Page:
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Maury's Blog

Wednesday, March 23 2016
The New 17 Series 00 Guitars

Two of the more interesting guitars released by Martin this year are the new 17 Series 00 sized guitars, the 00-17S and the 00L-17. It’s great to see Martin not only expand it’s often neglected 17 Series but also to have them bring out two new guitars in the rarely used 00 shape. For those of you who haven't yet, I encourage you to take a look at the spec sheets for both of these models. At a brief glance they’re pretty much the same instruments. Sure, a measurement here or there may differ but the only thing that stands out is the listing for the body size. The 00L-17 is listed as a 00 14-Fret guitar while the 00-17S is a 00 12-Fret. But what exactly is a 12-Fret guitar?

When discussing body sizes it’s common to categorize guitars as either 12-Fret or 14-Fret body sizes. These designations are based on the location that the guitar fretboard and body come into contact. I’ve talked to some beginning players who are under the impression that a 12-Fret gutiar is smaller than a 14-Fret guitar of the same body shape. It’s not. What’s actually happening is that on a 12-Fret guitar the body is actually stretched longer than on a 14-Fret.

To illustrate this, let’s look at the 00-17S and the 00L-17. Both of these guitars are 00 sized, short scale instruments (This is disregarding the slope shoulders on the 00L-17, which is a discussion best saved for another time). They share the same exact 24.9” scale length, and the same body depth, width and waist. Where they differ is in the length of the body itself. If stood back to back the 00-17S is going to have a slightly taller body than the 00L-17. The tradeoff for this is that the 00L-17 is going to have two more accessible frets than the 00-17S. But, in terms of playability, especially if you’re not moving up very high on the neck, these two guitars are going to be identical. What’s important to take away from this is that when choosing between these two models you are not making a decision between two different feeling necks, you’re choosing between two different body sizes.

So now that we know what’s going on, the questions is “why?”

For the history buffs among us, lets take a look at the history of Martin guitars. Originally all Martin’s were 12-Frets. Why this particular number became the standard is a question lost to the ages. What is known however is how the change to 14-Fret happened and we have banjo players to thank. Hoping to attract banjo players who were used to instruments with more fretboard access Martin began building guitars with 14-Fret construction. These banjo players would use these guitars both in Orchestras (The reason behind the Orchestra Model body size, a.k.a. the OM) as well as in the increasingly popular genre of Bluegrass music. Eventually these newer 14-Fret bodies became the new standard, making up the majority of Martin’s output to this day.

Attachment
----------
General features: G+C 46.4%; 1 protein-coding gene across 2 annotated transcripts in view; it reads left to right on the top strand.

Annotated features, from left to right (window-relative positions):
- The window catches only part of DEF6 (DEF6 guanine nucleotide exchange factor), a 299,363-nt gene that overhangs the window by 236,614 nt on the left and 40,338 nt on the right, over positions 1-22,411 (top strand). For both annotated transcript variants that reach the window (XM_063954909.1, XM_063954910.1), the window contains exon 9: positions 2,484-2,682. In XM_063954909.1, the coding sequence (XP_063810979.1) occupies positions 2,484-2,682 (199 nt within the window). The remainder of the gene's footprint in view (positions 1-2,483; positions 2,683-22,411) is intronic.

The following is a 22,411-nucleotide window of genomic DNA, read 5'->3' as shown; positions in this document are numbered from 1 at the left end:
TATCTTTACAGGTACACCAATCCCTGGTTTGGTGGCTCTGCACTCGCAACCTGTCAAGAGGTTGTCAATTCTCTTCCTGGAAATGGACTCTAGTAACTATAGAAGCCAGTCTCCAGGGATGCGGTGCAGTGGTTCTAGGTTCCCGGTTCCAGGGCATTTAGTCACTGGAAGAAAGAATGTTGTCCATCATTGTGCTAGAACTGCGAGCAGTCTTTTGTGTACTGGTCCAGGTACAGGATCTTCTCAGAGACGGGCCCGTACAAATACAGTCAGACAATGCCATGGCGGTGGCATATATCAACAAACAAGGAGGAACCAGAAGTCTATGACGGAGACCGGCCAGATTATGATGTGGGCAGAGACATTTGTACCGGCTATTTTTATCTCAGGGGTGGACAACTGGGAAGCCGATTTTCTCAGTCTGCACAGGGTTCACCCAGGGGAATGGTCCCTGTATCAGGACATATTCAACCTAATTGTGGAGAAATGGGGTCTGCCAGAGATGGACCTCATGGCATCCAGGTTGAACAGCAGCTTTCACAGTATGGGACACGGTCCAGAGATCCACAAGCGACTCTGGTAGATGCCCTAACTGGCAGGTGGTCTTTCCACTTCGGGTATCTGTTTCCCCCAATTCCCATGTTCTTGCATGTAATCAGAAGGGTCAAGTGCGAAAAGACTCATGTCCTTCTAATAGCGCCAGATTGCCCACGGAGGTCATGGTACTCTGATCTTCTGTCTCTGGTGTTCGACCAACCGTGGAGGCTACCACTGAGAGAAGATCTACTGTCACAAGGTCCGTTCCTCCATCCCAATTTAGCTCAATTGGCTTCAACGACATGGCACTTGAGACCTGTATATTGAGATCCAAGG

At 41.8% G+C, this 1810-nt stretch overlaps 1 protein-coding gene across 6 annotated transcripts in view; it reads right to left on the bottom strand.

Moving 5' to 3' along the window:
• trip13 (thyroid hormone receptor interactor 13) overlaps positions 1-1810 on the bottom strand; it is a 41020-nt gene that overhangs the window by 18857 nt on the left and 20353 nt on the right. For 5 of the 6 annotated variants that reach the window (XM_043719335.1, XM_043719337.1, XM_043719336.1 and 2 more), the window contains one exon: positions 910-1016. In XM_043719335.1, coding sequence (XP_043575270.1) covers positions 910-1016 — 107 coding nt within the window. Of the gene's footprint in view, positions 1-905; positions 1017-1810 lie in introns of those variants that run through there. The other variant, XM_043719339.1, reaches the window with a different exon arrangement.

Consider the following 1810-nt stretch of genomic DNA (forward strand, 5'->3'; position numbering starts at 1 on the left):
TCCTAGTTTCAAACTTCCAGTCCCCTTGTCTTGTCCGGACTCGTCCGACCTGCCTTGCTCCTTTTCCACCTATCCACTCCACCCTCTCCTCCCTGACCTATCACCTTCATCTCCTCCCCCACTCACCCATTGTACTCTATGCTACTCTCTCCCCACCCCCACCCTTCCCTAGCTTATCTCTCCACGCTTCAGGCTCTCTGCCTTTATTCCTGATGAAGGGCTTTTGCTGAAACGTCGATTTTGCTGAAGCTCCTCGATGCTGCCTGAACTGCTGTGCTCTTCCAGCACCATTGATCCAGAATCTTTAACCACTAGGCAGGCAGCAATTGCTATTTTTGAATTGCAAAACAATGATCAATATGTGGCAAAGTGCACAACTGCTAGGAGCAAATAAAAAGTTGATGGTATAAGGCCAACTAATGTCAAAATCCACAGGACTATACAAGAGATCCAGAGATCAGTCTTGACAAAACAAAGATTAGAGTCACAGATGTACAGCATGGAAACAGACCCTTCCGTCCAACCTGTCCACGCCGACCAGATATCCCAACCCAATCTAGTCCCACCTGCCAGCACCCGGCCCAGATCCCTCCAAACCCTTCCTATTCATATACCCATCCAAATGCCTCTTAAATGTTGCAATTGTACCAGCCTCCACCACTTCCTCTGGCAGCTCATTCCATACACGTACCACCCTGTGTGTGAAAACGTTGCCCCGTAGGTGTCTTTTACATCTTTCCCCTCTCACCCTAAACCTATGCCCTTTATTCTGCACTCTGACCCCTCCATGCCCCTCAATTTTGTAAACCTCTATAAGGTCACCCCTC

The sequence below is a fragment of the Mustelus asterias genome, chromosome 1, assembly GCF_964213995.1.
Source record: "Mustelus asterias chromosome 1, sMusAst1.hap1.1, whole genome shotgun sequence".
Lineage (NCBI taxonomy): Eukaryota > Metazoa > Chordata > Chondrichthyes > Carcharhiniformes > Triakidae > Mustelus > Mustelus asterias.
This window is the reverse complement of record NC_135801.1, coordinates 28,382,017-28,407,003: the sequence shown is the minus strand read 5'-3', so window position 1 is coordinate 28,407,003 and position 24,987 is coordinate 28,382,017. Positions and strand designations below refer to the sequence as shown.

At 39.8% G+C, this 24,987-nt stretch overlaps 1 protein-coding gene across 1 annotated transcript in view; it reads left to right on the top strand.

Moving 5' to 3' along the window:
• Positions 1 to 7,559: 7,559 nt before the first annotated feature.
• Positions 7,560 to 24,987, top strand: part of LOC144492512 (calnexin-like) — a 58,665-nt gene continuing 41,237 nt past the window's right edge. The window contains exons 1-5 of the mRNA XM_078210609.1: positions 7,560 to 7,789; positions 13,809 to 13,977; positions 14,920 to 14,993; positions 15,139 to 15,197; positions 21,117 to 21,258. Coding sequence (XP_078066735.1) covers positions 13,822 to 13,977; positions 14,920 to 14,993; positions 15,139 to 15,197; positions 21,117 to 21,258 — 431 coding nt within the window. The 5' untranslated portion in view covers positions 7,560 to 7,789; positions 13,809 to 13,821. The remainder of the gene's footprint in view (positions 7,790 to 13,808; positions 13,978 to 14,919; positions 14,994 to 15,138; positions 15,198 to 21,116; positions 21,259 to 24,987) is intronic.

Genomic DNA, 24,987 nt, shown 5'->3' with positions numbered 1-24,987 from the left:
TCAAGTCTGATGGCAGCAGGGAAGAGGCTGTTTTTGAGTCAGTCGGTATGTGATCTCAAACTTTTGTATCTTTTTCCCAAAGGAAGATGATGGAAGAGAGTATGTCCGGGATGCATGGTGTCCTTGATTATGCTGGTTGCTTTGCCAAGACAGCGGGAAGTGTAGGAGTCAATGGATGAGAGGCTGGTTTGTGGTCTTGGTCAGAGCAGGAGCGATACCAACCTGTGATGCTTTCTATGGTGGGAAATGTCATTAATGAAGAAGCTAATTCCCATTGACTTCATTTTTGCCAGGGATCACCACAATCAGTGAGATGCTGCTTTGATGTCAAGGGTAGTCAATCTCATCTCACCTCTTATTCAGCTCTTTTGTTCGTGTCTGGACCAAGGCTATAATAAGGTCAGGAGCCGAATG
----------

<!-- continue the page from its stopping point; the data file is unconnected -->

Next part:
Anyway, back to the 17 Series...

If you pick up both of these instruments the first thing you’ll notice is that the 00-17S is louder. Volume on an acoustic guitar is based partially on how much air the guitar can get moving with more air equalling more volume. The 00-17S, with it’s 12-Fret construction has a larger soundboard than the 00L-17. A bigger soundboard means that as the guitar vibrates more air is going to be displaced inside of the sound cavity and, as a result, the guitar will be louder.

This added volume can be advantageous to fingerstyle players. As I’m sure any seasoned fingerstyle player would agree, one of the keys to good sounding fingerstyle is the preservation of dynamics. Altering your attack between hard and soft gives you the chance to influence the mood of whatever piece of music you’re playing. However, if you’re playing in an ensemble sometimes these dynamics need to be sacrificed in the name of remaining audible. Having a 12-Fret instead of a 14-Fret can alleviate this as it gives you more volume without needing more force, helping to preserve your dynamics.